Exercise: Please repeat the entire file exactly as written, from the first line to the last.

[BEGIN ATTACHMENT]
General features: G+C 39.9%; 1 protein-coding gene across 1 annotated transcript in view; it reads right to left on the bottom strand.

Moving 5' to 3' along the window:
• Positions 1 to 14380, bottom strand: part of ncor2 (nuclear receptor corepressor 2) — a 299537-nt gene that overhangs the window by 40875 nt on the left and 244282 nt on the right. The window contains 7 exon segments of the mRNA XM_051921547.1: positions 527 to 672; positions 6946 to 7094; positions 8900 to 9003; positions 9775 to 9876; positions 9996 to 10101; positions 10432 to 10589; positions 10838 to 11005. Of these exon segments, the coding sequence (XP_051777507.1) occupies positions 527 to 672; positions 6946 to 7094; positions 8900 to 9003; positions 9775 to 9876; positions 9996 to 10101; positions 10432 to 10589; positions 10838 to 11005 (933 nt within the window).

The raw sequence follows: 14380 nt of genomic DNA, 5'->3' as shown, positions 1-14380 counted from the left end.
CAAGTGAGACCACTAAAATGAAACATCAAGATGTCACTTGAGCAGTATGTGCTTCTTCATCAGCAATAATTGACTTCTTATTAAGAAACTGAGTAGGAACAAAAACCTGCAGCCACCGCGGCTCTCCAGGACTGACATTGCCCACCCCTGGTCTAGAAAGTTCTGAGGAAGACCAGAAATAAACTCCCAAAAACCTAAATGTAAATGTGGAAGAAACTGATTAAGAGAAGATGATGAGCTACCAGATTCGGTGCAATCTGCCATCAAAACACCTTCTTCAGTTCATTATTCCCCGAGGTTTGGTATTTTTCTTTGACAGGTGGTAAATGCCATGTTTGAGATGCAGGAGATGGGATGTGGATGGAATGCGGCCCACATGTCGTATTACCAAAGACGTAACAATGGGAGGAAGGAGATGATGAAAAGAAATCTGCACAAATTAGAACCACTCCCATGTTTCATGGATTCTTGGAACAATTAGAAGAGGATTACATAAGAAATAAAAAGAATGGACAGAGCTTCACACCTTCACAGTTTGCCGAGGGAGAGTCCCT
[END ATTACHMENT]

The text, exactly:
General features: G+C 39.9%; 1 protein-coding gene across 1 annotated transcript in view; it reads right to left on the bottom strand.

Moving 5' to 3' along the window:
• Positions 1 to 14380, bottom strand: part of ncor2 (nuclear receptor corepressor 2) — a 299537-nt gene that overhangs the window by 40875 nt on the left and 244282 nt on the right. The window contains 7 exon segments of the mRNA XM_051921547.1: positions 527 to 672; positions 6946 to 7094; positions 8900 to 9003; positions 9775 to 9876; positions 9996 to 10101; positions 10432 to 10589; positions 10838 to 11005. Of these exon segments, the coding sequence (XP_051777507.1) occupies positions 527 to 672; positions 6946 to 7094; positions 8900 to 9003; positions 9775 to 9876; positions 9996 to 10101; positions 10432 to 10589; positions 10838 to 11005 (933 nt within the window).

The raw sequence follows: 14380 nt of genomic DNA, 5'->3' as shown, positions 1-14380 counted from the left end.
CAAGTGAGACCACTAAAATGAAACATCAAGATGTCACTTGAGCAGTATGTGCTTCTTCATCAGCAATAATTGACTTCTTATTAAGAAACTGAGTAGGAACAAAAACCTGCAGCCACCGCGGCTCTCCAGGACTGACATTGCCCACCCCTGGTCTAGAAAGTTCTGAGGAAGACCAGAAATAAACTCCCAAAAACCTAAATGTAAATGTGGAAGAAACTGATTAAGAGAAGATGATGAGCTACCAGATTCGGTGCAATCTGCCATCAAAACACCTTCTTCAGTTCATTATTCCCCGAGGTTTGGTATTTTTCTTTGACAGGTGGTAAATGCCATGTTTGAGATGCAGGAGATGGGATGTGGATGGAATGCGGCCCACATGTCGTATTACCAAAGACGTAACAATGGGAGGAAGGAGATGATGAAAAGAAATCTGCACAAATTAGAACCACTCCCATGTTTCATGGATTCTTGGAACAATTAGAAGAGGATTACATAAGAAATAAAAAGAATGGACAGAGCTTCACACCTTCACAGTTTGCCGAGGGAGAGTCCCT